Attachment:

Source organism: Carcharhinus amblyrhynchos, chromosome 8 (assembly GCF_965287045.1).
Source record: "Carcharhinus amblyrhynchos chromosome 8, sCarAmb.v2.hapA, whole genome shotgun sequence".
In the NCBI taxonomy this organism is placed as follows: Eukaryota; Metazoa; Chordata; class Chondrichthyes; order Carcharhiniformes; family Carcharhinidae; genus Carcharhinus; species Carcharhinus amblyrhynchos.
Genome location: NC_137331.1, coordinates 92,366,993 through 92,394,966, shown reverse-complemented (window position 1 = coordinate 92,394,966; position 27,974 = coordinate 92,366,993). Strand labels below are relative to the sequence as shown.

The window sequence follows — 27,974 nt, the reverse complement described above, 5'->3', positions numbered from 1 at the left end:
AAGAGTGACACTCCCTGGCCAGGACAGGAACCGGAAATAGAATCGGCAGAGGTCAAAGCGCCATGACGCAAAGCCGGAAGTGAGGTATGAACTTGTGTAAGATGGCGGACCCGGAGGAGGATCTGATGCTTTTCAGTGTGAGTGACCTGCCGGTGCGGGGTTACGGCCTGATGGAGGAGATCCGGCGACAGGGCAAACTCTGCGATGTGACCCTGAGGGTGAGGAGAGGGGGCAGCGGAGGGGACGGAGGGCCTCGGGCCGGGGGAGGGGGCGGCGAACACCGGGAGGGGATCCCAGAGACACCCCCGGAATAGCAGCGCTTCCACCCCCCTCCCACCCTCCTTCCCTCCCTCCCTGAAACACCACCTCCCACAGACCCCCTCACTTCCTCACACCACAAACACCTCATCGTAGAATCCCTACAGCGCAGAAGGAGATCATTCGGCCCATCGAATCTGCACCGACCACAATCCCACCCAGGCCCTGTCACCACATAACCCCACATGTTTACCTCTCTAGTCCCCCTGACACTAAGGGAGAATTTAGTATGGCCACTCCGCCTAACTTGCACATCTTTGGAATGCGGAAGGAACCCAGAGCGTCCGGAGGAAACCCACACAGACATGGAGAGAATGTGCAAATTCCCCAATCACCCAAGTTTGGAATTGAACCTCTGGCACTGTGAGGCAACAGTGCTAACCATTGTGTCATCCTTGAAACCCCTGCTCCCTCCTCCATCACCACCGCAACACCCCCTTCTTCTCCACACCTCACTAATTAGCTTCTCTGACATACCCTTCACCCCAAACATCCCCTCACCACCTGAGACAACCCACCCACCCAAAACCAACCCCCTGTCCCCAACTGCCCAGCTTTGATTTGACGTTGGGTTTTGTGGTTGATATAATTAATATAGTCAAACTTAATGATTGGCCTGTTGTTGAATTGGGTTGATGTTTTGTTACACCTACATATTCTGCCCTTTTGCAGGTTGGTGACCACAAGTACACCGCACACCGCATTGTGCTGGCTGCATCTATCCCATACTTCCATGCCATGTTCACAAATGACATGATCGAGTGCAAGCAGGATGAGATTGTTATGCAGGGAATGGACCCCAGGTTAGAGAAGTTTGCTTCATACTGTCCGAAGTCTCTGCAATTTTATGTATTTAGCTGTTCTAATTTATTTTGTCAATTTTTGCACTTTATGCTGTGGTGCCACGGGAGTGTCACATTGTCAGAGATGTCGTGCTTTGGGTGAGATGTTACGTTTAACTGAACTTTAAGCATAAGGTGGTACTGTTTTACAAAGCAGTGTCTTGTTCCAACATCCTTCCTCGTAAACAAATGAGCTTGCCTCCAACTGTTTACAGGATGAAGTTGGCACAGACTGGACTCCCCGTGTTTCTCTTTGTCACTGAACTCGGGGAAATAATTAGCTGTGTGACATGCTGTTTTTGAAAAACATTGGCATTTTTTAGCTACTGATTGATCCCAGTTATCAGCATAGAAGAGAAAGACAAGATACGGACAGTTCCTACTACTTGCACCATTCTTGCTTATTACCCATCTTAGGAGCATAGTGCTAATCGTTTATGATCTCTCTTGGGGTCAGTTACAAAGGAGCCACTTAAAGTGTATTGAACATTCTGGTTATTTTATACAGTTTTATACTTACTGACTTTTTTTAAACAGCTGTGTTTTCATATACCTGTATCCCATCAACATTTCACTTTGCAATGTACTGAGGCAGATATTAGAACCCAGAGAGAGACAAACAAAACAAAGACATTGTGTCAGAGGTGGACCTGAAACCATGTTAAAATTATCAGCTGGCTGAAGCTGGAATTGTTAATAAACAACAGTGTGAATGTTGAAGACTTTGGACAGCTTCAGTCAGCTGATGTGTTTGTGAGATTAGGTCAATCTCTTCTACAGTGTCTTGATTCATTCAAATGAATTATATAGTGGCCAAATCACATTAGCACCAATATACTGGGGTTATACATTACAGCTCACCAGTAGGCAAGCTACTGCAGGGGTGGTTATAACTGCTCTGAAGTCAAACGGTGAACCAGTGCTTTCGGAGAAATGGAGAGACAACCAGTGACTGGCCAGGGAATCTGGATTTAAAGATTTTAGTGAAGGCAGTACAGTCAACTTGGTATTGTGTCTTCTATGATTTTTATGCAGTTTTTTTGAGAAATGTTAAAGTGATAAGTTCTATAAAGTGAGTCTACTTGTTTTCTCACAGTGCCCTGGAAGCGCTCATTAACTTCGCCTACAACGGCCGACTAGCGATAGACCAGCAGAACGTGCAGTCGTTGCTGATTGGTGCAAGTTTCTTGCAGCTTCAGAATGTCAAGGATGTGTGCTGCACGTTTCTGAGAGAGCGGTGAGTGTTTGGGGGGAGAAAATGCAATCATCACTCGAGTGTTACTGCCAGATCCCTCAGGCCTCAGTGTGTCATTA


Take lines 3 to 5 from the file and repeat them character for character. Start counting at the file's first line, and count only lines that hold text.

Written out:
In the NCBI taxonomy this organism is placed as follows: Eukaryota; Metazoa; Chordata; class Chondrichthyes; order Carcharhiniformes; family Carcharhinidae; genus Carcharhinus; species Carcharhinus amblyrhynchos.
Genome location: NC_137331.1, coordinates 92,366,993 through 92,394,966, shown reverse-complemented (window position 1 = coordinate 92,394,966; position 27,974 = coordinate 92,366,993). Strand labels below are relative to the sequence as shown.

The window sequence follows — 27,974 nt, the reverse complement described above, 5'->3', positions numbered from 1 at the left end: